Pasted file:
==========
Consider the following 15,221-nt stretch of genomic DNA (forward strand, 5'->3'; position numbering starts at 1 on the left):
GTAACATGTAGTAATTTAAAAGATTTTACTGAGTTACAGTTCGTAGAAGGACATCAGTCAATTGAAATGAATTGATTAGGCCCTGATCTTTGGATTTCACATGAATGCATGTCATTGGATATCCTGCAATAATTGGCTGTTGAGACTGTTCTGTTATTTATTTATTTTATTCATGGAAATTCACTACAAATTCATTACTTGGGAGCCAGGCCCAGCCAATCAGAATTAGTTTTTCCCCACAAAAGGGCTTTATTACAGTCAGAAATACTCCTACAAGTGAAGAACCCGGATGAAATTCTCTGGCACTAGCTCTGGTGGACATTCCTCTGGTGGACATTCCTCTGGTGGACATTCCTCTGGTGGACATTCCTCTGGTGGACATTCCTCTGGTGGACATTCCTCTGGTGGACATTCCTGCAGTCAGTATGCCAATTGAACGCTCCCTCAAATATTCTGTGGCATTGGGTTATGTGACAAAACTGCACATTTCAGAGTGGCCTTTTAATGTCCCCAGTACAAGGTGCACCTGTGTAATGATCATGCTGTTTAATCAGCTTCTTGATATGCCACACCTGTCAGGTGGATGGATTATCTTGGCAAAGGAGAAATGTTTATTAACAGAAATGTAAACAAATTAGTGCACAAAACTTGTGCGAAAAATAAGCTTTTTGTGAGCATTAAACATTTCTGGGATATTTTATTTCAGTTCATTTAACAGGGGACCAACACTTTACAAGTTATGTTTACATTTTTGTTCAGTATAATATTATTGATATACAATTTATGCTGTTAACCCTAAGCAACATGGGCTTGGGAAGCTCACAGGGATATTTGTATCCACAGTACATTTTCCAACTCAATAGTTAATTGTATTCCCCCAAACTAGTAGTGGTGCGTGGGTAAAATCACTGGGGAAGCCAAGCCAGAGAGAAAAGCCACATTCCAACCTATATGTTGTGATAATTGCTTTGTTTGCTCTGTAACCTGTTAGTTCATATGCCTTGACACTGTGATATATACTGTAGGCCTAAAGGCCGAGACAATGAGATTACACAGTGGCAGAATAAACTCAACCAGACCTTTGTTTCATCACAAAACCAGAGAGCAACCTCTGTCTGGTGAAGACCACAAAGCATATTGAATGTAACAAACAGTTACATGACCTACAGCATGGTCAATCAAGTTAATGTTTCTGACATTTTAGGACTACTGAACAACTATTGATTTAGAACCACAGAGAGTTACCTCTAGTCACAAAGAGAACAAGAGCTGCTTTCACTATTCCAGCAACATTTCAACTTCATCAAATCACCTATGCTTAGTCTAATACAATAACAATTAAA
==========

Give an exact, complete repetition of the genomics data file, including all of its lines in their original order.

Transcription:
Consider the following 15,221-nt stretch of genomic DNA (forward strand, 5'->3'; position numbering starts at 1 on the left):
GTAACATGTAGTAATTTAAAAGATTTTACTGAGTTACAGTTCGTAGAAGGACATCAGTCAATTGAAATGAATTGATTAGGCCCTGATCTTTGGATTTCACATGAATGCATGTCATTGGATATCCTGCAATAATTGGCTGTTGAGACTGTTCTGTTATTTATTTATTTTATTCATGGAAATTCACTACAAATTCATTACTTGGGAGCCAGGCCCAGCCAATCAGAATTAGTTTTTCCCCACAAAAGGGCTTTATTACAGTCAGAAATACTCCTACAAGTGAAGAACCCGGATGAAATTCTCTGGCACTAGCTCTGGTGGACATTCCTCTGGTGGACATTCCTCTGGTGGACATTCCTCTGGTGGACATTCCTCTGGTGGACATTCCTCTGGTGGACATTCCTCTGGTGGACATTCCTGCAGTCAGTATGCCAATTGAACGCTCCCTCAAATATTCTGTGGCATTGGGTTATGTGACAAAACTGCACATTTCAGAGTGGCCTTTTAATGTCCCCAGTACAAGGTGCACCTGTGTAATGATCATGCTGTTTAATCAGCTTCTTGATATGCCACACCTGTCAGGTGGATGGATTATCTTGGCAAAGGAGAAATGTTTATTAACAGAAATGTAAACAAATTAGTGCACAAAACTTGTGCGAAAAATAAGCTTTTTGTGAGCATTAAACATTTCTGGGATATTTTATTTCAGTTCATTTAACAGGGGACCAACACTTTACAAGTTATGTTTACATTTTTGTTCAGTATAATATTATTGATATACAATTTATGCTGTTAACCCTAAGCAACATGGGCTTGGGAAGCTCACAGGGATATTTGTATCCACAGTACATTTTCCAACTCAATAGTTAATTGTATTCCCCCAAACTAGTAGTGGTGCGTGGGTAAAATCACTGGGGAAGCCAAGCCAGAGAGAAAAGCCACATTCCAACCTATATGTTGTGATAATTGCTTTGTTTGCTCTGTAACCTGTTAGTTCATATGCCTTGACACTGTGATATATACTGTAGGCCTAAAGGCCGAGACAATGAGATTACACAGTGGCAGAATAAACTCAACCAGACCTTTGTTTCATCACAAAACCAGAGAGCAACCTCTGTCTGGTGAAGACCACAAAGCATATTGAATGTAACAAACAGTTACATGACCTACAGCATGGTCAATCAAGTTAATGTTTCTGACATTTTAGGACTACTGAACAACTATTGATTTAGAACCACAGAGAGTTACCTCTAGTCACAAAGAGAACAAGAGCTGCTTTCACTATTCCAGCAACATTTCAACTTCATCAAATCACCTATGCTTAGTCTAATACAATAACAATTAAA